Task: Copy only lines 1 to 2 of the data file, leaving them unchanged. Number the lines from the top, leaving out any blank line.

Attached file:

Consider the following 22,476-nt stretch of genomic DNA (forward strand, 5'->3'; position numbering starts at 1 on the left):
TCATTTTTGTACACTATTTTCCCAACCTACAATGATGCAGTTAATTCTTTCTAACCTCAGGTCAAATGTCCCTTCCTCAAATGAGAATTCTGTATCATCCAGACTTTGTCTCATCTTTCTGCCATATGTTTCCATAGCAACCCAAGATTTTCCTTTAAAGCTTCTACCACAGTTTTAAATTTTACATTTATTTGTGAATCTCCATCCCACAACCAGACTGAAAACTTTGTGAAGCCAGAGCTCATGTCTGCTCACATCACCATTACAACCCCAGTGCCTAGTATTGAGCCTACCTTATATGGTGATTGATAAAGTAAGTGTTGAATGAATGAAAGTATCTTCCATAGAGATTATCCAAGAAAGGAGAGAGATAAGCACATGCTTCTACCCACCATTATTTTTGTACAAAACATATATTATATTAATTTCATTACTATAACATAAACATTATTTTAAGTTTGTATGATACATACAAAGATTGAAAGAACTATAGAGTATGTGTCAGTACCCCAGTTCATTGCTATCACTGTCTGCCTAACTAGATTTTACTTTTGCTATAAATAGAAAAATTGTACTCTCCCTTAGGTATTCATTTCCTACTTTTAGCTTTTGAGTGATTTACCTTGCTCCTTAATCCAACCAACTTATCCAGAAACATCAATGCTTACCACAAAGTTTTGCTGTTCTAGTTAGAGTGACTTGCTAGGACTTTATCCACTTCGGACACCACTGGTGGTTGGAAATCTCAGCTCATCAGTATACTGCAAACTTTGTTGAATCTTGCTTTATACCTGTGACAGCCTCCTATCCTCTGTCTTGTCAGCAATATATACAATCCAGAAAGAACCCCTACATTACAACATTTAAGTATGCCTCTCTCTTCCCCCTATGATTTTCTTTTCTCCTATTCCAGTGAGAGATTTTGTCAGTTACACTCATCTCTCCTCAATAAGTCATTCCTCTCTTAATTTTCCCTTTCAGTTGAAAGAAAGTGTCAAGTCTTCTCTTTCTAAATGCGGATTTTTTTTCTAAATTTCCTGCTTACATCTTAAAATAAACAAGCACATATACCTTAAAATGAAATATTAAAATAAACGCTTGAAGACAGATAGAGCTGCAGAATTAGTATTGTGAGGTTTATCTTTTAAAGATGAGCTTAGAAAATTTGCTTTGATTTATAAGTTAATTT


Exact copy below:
Consider the following 22,476-nt stretch of genomic DNA (forward strand, 5'->3'; position numbering starts at 1 on the left):
TCATTTTTGTACACTATTTTCCCAACCTACAATGATGCAGTTAATTCTTTCTAACCTCAGGTCAAATGTCCCTTCCTCAAATGAGAATTCTGTATCATCCAGACTTTGTCTCATCTTTCTGCCATATGTTTCCATAGCAACCCAAGATTTTCCTTTAAAGCTTCTACCACAGTTTTAAATTTTACATTTATTTGTGAATCTCCATCCCACAACCAGACTGAAAACTTTGTGAAGCCAGAGCTCATGTCTGCTCACATCACCATTACAACCCCAGTGCCTAGTATTGAGCCTACCTTATATGGTGATTGATAAAGTAAGTGTTGAATGAATGAAAGTATCTTCCATAGAGATTATCCAAGAAAGGAGAGAGATAAGCACATGCTTCTACCCACCATTATTTTTGTACAAAACATATATTATATTAATTTCATTACTATAACATAAACATTATTTTAAGTTTGTATGATACATACAAAGATTGAAAGAACTATAGAGTATGTGTCAGTACCCCAGTTCATTGCTATCACTGTCTGCCTAACTAGATTTTACTTTTGCTATAAATAGAAAAATTGTACTCTCCCTTAGGTATTCATTTCCTACTTTTAGCTTTTGAGTGATTTACCTTGCTCCTTAATCCAACCAACTTATCCAGAAACATCAATGCTTACCACAAAGTTTTGCTGTTCTAGTTAGAGTGACTTGCTAGGACTTTATCCACTTCGGACACCACTGGTGGTTGGAAATCTCAGCTCATCAGTATACTGCAAACTTTGTTGAATCTTGCTTTATACCTGTGACAGCCTCCTATCCTCTGTCTTGTCAGCAATATATACAATCCAGAAAGAACCCCTACATTACAACATTTAAGTATGCCTCTCTCTTCCCCCTATGATTTTCTTTTCTCCTATTCCAGTGAGAGATTTTGTCAGTTACACTCATCTCTCCTCAATAAGTCATTCCTCTCTTAATTTTCCCTTTCAGTTGAAAGAAAGTGTCAAGTCTTCTCTTTCTAAATGCGGATTTTTTTTCTAAATTTCCTGCTTACATCTTAAAATAAACAAGCACATATACCTTAAAATGAAATATTAAAATAAACGCTTGAAGACAGATAGAGCTGCAGAATTAGTATTGTGAGGTTTATCTTTTAAAGATGAGCTTAGAAAATTTGCTTTGATTTATAAGTTAATTT